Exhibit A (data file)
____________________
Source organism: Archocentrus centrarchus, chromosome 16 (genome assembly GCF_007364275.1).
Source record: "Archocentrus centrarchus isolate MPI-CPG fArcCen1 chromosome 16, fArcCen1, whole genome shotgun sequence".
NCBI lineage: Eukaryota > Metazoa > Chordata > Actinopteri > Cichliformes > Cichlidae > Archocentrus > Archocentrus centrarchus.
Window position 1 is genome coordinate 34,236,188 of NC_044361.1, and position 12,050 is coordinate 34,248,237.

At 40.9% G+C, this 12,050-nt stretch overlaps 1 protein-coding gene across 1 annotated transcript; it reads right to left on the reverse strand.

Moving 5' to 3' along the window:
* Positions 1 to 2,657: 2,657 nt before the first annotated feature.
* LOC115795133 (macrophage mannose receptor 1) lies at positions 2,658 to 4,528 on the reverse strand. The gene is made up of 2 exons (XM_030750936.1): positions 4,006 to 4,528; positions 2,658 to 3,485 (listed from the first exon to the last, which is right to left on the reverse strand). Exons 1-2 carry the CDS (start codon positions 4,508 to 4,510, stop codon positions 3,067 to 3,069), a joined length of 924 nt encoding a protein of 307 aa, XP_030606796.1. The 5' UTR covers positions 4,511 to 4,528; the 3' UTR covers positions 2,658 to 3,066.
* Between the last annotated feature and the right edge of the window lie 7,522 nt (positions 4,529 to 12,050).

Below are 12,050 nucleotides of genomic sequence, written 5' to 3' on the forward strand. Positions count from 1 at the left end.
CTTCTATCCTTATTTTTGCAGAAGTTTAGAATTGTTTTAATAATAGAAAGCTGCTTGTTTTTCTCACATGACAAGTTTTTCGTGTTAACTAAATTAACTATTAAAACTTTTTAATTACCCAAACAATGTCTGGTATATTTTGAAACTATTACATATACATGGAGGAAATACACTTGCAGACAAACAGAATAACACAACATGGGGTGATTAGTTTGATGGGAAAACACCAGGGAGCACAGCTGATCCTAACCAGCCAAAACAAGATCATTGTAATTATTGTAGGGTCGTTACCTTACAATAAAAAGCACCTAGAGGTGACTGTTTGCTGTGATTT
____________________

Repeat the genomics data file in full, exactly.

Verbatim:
Source organism: Archocentrus centrarchus, chromosome 16 (genome assembly GCF_007364275.1).
Source record: "Archocentrus centrarchus isolate MPI-CPG fArcCen1 chromosome 16, fArcCen1, whole genome shotgun sequence".
NCBI lineage: Eukaryota > Metazoa > Chordata > Actinopteri > Cichliformes > Cichlidae > Archocentrus > Archocentrus centrarchus.
Window position 1 is genome coordinate 34,236,188 of NC_044361.1, and position 12,050 is coordinate 34,248,237.

At 40.9% G+C, this 12,050-nt stretch overlaps 1 protein-coding gene across 1 annotated transcript; it reads right to left on the reverse strand.

Moving 5' to 3' along the window:
* Positions 1 to 2,657: 2,657 nt before the first annotated feature.
* LOC115795133 (macrophage mannose receptor 1) lies at positions 2,658 to 4,528 on the reverse strand. The gene is made up of 2 exons (XM_030750936.1): positions 4,006 to 4,528; positions 2,658 to 3,485 (listed from the first exon to the last, which is right to left on the reverse strand). Exons 1-2 carry the CDS (start codon positions 4,508 to 4,510, stop codon positions 3,067 to 3,069), a joined length of 924 nt encoding a protein of 307 aa, XP_030606796.1. The 5' UTR covers positions 4,511 to 4,528; the 3' UTR covers positions 2,658 to 3,066.
* Between the last annotated feature and the right edge of the window lie 7,522 nt (positions 4,529 to 12,050).

Below are 12,050 nucleotides of genomic sequence, written 5' to 3' on the forward strand. Positions count from 1 at the left end.
CTTCTATCCTTATTTTTGCAGAAGTTTAGAATTGTTTTAATAATAGAAAGCTGCTTGTTTTTCTCACATGACAAGTTTTTCGTGTTAACTAAATTAACTATTAAAACTTTTTAATTACCCAAACAATGTCTGGTATATTTTGAAACTATTACATATACATGGAGGAAATACACTTGCAGACAAACAGAATAACACAACATGGGGTGATTAGTTTGATGGGAAAACACCAGGGAGCACAGCTGATCCTAACCAGCCAAAACAAGATCATTGTAATTATTGTAGGGTCGTTACCTTACAATAAAAAGCACCTAGAGGTGACTGTTTGCTGTGATTT